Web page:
LOS ANGELES. May 25. Battling
Ortega of Oakland was awarded the
decision over Cliff Jordan of Los An
geles at the end of their four-round
bout at the Vernon arena here to
night. They fought at 158 pounds.
Young Ketchell and Al Grunan. both
of Los Angeles, fought a draw at 135
Chicago Loses to Japanese.
TOKIO. May 22. The Chicago uni
versity and Keio university baseball
teams met again today, the home club
winning, 2 to 1.
pitched a good game, misplays being
responsib'e for the Pirates runs.
Olson's error In the fifth followed
by a sacrifice hit and Schmidt's sin
gle scored the first run. The second
came In the next inning, when Wheat
ana Ward permitted Carey's easy fly
to drop between them. The runner
reached second and scored on sac
rifice hits by Southworth and Whitted.
The score:
h. h: e. r. h. e.
Brooklyn... 0 3 2iPittsburg. .2 5 1
Batteries Cadore and Krueger;
Carlson and Schmidt.
Cincinnati 11, Boston 2.
CINCINNATI, May 25. The Reds
hit both Fillingim and Oeschger
hard today and won from Boston, 11
to 2. Bressler, starting his first
game of the season, did not allow a
hit in the two innings he worked.
In the last half of the second, after
driving in the first run with a single,
he was injured in sliding to second,
and an X-ray taken tonight showed
that a small bone in his ankle
broken. The score:
R. H. E.l R. H. E.
Boston 2 4 l!Cincinnati..ll 17 1
Batteries Fillingim, Oeschger and
Gowdy, O'Neill: Bressler, Luque and
Wingo. '
Chicago 7, Philadelphia 2.
CHICAGO, May 25. Vaughn won
his fifth consecutive game today,
when Chicago defeated Philadelphia,
making a clean sweep of the series.
The visitors went to pieces in the
sixth, when the locals bunched six
of their hits with erratic fielding by
New, Important Train Schedule
Spokane, St. Paul and Chicago
on and After Sunday, May 30th
Leaving Portland
Through Trains
No. 2, Leave 7:10 P. M "ORIENTAL LIMITED" for Spokane, Glacier National
Park, Minneapolis, St. Paul and Chicago, via Great Northern Ry. and Burlington Route
east of Spokane. Arrive Spokane 6:50 A. M.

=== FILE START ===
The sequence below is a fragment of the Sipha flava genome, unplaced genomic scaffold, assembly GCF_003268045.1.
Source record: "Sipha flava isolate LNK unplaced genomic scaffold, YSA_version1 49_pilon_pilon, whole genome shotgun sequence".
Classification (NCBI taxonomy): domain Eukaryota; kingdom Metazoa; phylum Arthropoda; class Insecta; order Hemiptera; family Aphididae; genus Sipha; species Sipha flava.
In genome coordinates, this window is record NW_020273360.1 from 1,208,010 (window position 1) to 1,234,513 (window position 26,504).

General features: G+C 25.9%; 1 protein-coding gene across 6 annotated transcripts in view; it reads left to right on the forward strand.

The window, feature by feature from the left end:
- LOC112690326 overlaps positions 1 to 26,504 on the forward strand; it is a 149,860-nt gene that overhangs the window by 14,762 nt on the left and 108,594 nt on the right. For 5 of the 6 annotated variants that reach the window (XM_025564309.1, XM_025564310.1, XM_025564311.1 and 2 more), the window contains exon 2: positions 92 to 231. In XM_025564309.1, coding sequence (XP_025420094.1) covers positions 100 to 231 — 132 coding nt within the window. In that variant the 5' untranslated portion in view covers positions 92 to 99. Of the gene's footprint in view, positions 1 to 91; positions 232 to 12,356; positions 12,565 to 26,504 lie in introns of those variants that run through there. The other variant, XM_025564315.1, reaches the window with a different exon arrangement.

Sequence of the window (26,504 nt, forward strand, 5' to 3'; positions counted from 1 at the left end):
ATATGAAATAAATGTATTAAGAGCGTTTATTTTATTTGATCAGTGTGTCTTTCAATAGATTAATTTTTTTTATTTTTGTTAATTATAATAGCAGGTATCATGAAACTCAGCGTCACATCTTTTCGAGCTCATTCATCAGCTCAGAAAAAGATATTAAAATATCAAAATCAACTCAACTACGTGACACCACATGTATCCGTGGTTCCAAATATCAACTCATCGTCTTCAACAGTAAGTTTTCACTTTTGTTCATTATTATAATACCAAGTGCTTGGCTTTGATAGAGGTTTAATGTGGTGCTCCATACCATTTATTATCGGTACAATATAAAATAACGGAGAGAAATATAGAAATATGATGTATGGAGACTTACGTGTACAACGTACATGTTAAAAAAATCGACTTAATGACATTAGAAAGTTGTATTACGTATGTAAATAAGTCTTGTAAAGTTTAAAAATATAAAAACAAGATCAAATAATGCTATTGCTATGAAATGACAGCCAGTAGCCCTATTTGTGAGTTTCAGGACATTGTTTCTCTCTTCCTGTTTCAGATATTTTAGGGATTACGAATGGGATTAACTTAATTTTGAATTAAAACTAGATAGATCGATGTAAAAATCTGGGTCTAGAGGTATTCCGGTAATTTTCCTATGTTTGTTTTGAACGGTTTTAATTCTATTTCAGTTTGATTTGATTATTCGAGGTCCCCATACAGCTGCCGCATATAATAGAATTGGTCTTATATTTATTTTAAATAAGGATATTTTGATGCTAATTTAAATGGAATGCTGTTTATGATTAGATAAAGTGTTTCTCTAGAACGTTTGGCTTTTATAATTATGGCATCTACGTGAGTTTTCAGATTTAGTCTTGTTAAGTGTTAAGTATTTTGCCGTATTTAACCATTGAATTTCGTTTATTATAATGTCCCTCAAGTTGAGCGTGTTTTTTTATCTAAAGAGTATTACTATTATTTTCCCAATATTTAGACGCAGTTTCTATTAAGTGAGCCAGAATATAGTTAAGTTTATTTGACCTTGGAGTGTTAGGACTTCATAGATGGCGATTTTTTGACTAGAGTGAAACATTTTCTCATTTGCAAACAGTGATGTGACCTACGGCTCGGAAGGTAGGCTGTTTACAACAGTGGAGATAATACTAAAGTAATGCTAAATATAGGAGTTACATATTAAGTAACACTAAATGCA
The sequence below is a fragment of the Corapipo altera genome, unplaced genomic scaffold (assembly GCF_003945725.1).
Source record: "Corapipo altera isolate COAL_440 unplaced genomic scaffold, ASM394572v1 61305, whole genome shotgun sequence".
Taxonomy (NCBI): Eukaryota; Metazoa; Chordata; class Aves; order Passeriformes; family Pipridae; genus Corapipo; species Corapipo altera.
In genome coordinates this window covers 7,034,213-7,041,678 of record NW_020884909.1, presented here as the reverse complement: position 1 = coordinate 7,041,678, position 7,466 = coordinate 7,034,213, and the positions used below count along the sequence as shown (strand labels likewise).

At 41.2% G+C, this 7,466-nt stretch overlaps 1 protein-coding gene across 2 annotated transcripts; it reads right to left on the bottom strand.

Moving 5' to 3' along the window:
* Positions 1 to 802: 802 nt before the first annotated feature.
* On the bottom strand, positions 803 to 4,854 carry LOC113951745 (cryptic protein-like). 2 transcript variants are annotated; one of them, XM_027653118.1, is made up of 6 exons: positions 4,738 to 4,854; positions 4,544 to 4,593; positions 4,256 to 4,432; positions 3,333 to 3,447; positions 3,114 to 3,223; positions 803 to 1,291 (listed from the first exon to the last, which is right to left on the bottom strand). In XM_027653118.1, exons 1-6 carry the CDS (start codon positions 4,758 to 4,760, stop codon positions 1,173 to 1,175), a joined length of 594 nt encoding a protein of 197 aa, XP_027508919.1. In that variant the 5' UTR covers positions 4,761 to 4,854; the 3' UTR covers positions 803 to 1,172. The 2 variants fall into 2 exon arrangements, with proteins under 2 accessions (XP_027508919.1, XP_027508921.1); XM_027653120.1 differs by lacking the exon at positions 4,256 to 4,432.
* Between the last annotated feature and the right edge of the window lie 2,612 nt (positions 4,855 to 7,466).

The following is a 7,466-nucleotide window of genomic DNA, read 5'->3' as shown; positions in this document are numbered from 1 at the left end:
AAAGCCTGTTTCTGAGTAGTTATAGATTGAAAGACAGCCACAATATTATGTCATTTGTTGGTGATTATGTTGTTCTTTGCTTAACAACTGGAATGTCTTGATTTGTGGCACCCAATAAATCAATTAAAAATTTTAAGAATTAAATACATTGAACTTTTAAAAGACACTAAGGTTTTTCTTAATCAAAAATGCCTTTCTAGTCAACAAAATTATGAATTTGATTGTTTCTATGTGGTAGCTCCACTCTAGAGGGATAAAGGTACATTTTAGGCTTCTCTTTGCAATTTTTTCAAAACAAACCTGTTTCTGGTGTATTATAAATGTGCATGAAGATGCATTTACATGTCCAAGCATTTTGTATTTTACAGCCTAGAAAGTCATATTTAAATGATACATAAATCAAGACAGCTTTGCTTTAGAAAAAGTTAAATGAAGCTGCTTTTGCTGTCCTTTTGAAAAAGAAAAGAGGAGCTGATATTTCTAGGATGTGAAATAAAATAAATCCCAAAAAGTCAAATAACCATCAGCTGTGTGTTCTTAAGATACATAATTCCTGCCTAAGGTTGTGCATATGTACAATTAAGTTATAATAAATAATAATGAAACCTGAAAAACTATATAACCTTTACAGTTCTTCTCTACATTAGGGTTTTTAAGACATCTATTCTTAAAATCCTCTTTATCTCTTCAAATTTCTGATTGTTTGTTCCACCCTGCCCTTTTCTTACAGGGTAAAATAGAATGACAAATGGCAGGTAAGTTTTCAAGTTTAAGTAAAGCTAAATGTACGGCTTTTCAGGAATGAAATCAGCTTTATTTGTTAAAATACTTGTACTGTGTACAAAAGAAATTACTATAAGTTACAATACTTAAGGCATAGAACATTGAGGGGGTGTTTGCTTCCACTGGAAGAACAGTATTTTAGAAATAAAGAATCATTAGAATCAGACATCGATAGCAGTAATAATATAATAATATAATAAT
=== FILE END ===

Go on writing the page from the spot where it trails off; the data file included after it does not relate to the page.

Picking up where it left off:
Equipment consists of drawing room standard sleeping car and dining car service
through to St. Paul and Chicago, tourist sleeping car to St. Paul, observation sleeping
car and coaches to Spokane, and Spokane to Chicago.
This train continues as the "NORTH COAST LIMITED" for Yellowstone National
Park, Minneapolis, St, Paul and Chicago, via Pasco and Northern Pacific Ry., until
June 6th, on and after which date the "NORTH COAST LIMITED" will leave Port
land 9:15 A. M. as S. P. & S. Ry. train No. 4.
Sleeping cars for Central Oregon points continue on No. 2.
No. 4, Leave 9:15 A. instead of 7:55 A. M, a Fast Day Train for "White Salmon,
Lyle, points east thereof, and Spokane. Arrive Spokane 9:05 P. M. Connections at
Spokane for Montana, St. Paul and East.
Equipment consists of observation parlor car, dining car and coaches.
On and after Sunday, June 6th, this train will be the "NORTH COAST LIMITED,"
via Northern Pacific Ry. and Burlington Route east of Spokane, for Yellowstone
National Park, Minneapolis, St. Paul and Chicago, carrying drawing room standard
sleeping car and dining car service through to St. Paul and Chicago, observation car,
tourist sleeping car and coaches Spokane to Chicago.
No. 6, New Train, Leave 7:35 A. M. for Lyle, Goldendale and intermediate points.
No. 8, Leave 5:45 P. M. for Fallbridge and intermediate points.
Through Trains
No. 1 arrive 7:43 P. M, "ORIENTAL LIMITED" from Chicago, St. Paul, Minne
apolis, Glacier National Park and Spokane, via Great Northern Railway and Burlington
Route east of Spokane. Leave Spokane 8:00 A. M.
Equipment consists of drawing room standard sleeping car and dining car service
through from Chicago and St. Paul, tourist sleeping car from St. Paul, observation
car and coaches Chicago and St. Paul to Spokane, and Spokane to Portland.
This train continues as the "NORTH COAST LIMITED" from Chicago, St. Panl,
Minneapolis, Yellowstone Natfonal Park via Northern Pacific Railway and Burlington
Route east of Pasco, until June 6th, on and after which date it will arrive Portland
as S. P. & S. Ry. train No. 3 at 8:00 A. M.
No. 3, arrive 8:00 A. M., New Limited Train from Spokane, Pasco, Central Oregon,
Lyle and White Salmon. Leaves Spokane 9:00 P. M.
Equipment consists of observation sleeping car, drawing room sleeping car (tourist
sleeping car beginning June 7th) and coaches.
On and after June 7th, this train will be the "NORTH COAST LIMITED," via
Burlington Route and Northern Pacific Ry., east of Spokane from Chicago, St. Paul,
' Minneapolis and Yellowstone National Park, carrying drawing room standard sleeping
car and dining car service from Chicago and St. Paul, observation car, tourist sleeping
car and coaches Chicago to Spokane, and Spokane to Portland.
No. 5 Arrive 9:25 A. from Fallbridge and intermediate points. Central Oregon
connection on No. 3.
No. 7, New Train, arrive 7:00 P. M. from Lyle and intermediate points.
No. 3, formerly arriving at 7:30 P. M. from Spokane, will be discontinued.
Trains Nos. 1 and 2 use Union Station, all other trains use North Bank Station,
Tenth and Hoyt streets.
Consolidated Ticket Office, Third and Washington streets, North Bank and
Union Stations. '